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physorg - latest science and technology news stories
  • Researchers fabricate 3-D silicon structures with a focused infrared laser
    Physicist Richard Feynman once gave a lecture titled "There is plenty of room at the bottom." This lecture is often quoted to highlight the successes of modern micro- and nano-fabrication techniques, and the value of available space that comes with advances in miniaturization. In this respect, silicon, the bedrock of modern computers, mobile communications, and photonic devices, has proven to be extremely capable. These advances are usually described in terms of Moore's law. However, modern processors are essentially stacks of planar structures. In this sense, silicon microelectronics and photonics are still 2-D.
  • Good vibrations for the future of computing
    Vibrating mechanical switches that can be cascaded to perform complex computational operations could take computing significantly further than today's technologies. KAUST researchers have demonstrated an alternative technology based on mechanical vibrations.
  • Small scale energy harvesters show large scale impact
    The production of nano-scale devices has drastically increased with the rise in technological applications, yet a major drawback to the functionality of nano-sized systems is the need for an equally small energy resource.
  • Intelligent flow sensor for demand-controlled ventilation
    VTT Technical Research Centre of Finland and Fläkt Woods Oy have developed a flow sensor that enables ventilation to adapt to actual demand, thereby improving indoor air quality and energy efficiency. The flow control utilises a flow sensor, based on ultrasound, which is ideal for use in challenging hospital conditions and schools, for example.
  • New CubeSat propulsion system uses water as propellant
    A new type of micropropulsion system for miniature satellites called CubeSats uses an innovative design of tiny nozzles that release precise bursts of water vapor to maneuver the spacecraft.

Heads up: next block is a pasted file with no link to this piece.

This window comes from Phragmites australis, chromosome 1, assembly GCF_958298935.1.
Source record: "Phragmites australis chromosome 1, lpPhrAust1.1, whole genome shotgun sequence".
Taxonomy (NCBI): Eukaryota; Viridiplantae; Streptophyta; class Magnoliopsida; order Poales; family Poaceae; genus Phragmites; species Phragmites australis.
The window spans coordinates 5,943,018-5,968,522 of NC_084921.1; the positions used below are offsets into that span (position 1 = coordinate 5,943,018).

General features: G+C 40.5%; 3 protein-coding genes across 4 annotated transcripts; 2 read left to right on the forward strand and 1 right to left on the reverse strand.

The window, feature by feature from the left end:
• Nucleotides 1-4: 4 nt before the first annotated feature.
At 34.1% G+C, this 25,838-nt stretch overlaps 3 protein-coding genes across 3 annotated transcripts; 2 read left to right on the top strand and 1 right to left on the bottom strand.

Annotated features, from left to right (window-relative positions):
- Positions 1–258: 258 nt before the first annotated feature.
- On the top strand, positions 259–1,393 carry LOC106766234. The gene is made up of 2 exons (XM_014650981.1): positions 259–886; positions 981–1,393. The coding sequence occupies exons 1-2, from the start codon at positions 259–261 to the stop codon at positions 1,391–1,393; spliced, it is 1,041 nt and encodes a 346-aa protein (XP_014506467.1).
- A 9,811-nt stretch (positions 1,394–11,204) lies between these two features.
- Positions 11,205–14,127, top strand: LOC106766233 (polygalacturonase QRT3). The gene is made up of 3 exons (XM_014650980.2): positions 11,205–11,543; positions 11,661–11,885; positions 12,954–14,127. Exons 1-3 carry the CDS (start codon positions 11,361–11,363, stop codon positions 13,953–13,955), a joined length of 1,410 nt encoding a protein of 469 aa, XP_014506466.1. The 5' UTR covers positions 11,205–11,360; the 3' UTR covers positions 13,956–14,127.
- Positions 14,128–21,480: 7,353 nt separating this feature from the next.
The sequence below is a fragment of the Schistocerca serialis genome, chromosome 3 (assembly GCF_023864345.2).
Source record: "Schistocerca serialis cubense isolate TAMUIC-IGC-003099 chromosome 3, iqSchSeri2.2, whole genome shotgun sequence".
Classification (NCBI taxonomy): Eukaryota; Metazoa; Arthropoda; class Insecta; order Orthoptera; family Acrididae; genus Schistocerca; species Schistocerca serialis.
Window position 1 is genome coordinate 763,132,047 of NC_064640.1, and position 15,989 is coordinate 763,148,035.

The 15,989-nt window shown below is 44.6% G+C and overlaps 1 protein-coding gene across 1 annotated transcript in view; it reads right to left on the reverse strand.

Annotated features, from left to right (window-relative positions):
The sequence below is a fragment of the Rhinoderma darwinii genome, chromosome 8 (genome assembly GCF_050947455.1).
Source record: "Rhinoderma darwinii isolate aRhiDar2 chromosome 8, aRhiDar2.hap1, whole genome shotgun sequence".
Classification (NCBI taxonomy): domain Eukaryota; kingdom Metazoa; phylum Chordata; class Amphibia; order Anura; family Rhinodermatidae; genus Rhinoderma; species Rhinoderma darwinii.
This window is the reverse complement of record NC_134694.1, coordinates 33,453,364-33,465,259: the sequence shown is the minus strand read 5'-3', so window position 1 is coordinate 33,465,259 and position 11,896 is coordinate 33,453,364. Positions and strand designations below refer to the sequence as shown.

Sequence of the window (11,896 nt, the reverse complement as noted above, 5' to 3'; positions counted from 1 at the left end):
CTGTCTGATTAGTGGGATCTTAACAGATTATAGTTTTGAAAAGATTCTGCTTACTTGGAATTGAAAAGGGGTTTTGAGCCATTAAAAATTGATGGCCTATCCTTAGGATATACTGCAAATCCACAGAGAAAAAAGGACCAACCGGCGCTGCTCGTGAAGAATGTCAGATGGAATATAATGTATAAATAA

• Scientists develop super-strong metal for next tech frontier
    The technological future of everything from cars and jet engines to oil rigs, along with the gadgets, appliances and public utilities comprising the internet of things, will depend on microscopic sensors.
  • Intrinsic properties—the secret lives of accelerometers
    When different laboratories test the same accelerometer, such as the one in your smartphone, they often come up with very different values. There are several possible reasons: Perhaps the axes of the gimbal system used in testing are not perfectly aligned, or the internal axes of the device under test (DUT) itself are misligned, or maybe the DUT is mounted on the test table incorrectly. To remove these problems, NIST scientists are taking measurements to determine the DUT's 'intrinsic' properties—those that are unique to the device itself. This video demonstration includes footage of the high-precision gimbal table used to rotate the DUT (in this case, a smartphone) on all three axes simultaneously.
  • New infrared-emitting device could allow energy harvesting from waste heat
    A new reconfigurable device that emits patterns of thermal infrared light in a fully controllable manner could one day make it possible to collect waste heat at infrared wavelengths and turn it into usable energy.


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